PROF SAASA HINTS ON ZRA’S INTRODUCTION OF DIGITAL TAX STAMPS
Written by newsroom on January 14, 2022
Tax Expert Professor Oliver Saasa has urged the Zambia Revenue Authority (ZRA) to undertake extensive due diligence before implementing the proposed Digital Tax Stamps (DTS).
In a statement obtained by Flava Fm News, Prof Saasa warns that when not implemented correctly, the tax measure may have the potential to raise operational costs for legitimate manufacturers in the excisable sector, thus putting inflationary pressure on certain products.
Digital Tax Stamps are paper stamps attached to goods or their packaging to facilitate tracking and the solution is part of Government’s strategy to combat illicit trade, plug revenue leakages and close existing gaps in the tax collection system.
Professor Saasa has further said that while DTS was effective in sectors rife with smuggling, counterfeiting, tax leakages and production under-declaration, a blanket implementation would be detrimental to compliant manufacturers.
He has stated that Technology offers progressive and practical solutions to persistent problems affecting various sectors of the economy saying however what makes the DTS so contentious is that it may be offering the right solution to the wrong problem or indeed to a problem that does not exist.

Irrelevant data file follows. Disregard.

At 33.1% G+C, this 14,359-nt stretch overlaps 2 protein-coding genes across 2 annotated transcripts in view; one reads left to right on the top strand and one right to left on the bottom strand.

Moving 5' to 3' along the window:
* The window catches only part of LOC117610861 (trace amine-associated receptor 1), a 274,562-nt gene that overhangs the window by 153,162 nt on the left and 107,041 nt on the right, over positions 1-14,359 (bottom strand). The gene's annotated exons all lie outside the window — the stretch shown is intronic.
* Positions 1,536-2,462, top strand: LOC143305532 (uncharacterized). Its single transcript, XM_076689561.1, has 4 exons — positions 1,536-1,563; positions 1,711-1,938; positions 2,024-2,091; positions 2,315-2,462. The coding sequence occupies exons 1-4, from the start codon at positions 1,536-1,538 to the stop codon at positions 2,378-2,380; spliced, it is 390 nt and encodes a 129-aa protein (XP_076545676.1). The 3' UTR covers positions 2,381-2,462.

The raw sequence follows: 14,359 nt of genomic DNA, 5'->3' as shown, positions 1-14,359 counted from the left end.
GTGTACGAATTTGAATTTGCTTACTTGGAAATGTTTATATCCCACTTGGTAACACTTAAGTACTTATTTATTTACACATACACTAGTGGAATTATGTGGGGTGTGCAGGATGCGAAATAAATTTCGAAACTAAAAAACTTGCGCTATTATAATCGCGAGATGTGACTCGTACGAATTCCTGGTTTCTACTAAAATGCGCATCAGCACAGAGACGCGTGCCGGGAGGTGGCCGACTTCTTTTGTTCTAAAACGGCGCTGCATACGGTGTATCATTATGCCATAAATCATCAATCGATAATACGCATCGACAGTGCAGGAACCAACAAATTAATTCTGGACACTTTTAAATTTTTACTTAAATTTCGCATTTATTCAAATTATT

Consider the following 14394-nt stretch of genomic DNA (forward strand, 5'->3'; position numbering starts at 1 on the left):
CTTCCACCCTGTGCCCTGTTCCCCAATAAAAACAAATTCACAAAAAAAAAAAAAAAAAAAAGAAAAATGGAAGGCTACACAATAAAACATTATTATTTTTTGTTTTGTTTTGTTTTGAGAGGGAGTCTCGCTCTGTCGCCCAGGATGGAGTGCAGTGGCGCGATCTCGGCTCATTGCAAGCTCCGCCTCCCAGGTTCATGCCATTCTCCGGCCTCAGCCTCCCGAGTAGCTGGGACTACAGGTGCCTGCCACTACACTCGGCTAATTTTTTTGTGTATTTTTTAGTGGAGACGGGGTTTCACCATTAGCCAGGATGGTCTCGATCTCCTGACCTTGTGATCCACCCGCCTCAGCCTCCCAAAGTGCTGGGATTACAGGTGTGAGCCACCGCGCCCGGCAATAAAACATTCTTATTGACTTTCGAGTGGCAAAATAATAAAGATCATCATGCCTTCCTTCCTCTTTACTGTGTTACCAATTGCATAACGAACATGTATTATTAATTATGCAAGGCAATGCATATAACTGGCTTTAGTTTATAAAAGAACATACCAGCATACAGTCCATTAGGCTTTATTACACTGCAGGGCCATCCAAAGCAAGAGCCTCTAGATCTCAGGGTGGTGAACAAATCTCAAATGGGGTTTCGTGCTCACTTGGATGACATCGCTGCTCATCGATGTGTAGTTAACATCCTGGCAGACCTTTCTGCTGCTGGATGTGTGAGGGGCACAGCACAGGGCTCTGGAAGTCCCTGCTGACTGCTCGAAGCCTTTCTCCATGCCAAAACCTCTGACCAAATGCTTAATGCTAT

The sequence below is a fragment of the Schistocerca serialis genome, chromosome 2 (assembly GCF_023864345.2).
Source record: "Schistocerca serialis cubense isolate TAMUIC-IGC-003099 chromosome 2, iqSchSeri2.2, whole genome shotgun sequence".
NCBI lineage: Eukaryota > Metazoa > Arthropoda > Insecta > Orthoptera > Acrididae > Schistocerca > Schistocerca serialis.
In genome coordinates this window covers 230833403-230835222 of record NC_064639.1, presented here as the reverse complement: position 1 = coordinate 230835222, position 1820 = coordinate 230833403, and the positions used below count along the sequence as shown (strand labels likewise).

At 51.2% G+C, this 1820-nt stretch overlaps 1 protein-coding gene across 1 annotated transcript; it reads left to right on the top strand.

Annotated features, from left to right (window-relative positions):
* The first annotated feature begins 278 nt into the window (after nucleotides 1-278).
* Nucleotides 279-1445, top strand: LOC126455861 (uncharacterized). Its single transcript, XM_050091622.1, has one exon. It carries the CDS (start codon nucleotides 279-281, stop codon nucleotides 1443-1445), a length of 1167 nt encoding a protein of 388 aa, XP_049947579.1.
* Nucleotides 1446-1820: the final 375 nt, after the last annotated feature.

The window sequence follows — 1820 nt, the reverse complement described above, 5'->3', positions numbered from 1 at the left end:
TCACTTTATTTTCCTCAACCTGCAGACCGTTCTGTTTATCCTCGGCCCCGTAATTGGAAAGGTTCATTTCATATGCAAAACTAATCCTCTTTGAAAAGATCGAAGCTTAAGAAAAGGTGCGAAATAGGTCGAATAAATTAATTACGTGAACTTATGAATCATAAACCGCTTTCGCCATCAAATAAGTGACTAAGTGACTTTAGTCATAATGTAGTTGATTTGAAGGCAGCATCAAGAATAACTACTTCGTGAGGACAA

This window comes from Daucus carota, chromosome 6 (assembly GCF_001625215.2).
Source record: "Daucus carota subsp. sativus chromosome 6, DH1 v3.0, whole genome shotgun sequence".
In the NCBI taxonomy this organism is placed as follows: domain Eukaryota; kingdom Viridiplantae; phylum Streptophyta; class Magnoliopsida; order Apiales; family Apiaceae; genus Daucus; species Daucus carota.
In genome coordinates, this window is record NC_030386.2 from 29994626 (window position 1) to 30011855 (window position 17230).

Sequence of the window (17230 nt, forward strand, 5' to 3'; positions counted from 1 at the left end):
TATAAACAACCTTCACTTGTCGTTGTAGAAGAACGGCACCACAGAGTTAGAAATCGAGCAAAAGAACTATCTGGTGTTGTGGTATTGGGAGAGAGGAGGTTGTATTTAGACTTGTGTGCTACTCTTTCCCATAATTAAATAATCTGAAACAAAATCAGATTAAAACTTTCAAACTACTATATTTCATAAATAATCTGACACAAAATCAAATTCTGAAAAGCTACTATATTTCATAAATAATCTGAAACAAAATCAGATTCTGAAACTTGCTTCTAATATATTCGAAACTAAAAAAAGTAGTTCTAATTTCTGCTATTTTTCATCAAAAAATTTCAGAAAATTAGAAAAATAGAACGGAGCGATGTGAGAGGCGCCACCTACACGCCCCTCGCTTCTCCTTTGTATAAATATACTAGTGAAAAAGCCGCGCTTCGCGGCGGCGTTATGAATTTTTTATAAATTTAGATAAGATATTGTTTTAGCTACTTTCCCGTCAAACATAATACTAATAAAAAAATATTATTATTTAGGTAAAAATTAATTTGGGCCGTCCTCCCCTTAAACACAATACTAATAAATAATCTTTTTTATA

The Professor notes that a poorly designed solution would likely result in increased operational costs for compliant manufacturers in excisable sectors like the clear beer industry adding that the additional costs will eventually be passed onto consumers who may react by buying less of the affected goods.
Prof Saasa has since urged the ZRA to focus on the problem and not the technology and has called for further engagement with affected private sector players insisting that the stamp’s intended benefits notwithstanding, ZRA needed to urgently address some of the more pressing concerns raised by stakeholders before the rollout commences.
Meanwhile, Professor Saasa has commended ZRA for digitizing its tax collection systems saying the technology would augment the authority’s capacity to combat crime.
By Raphael Mulenga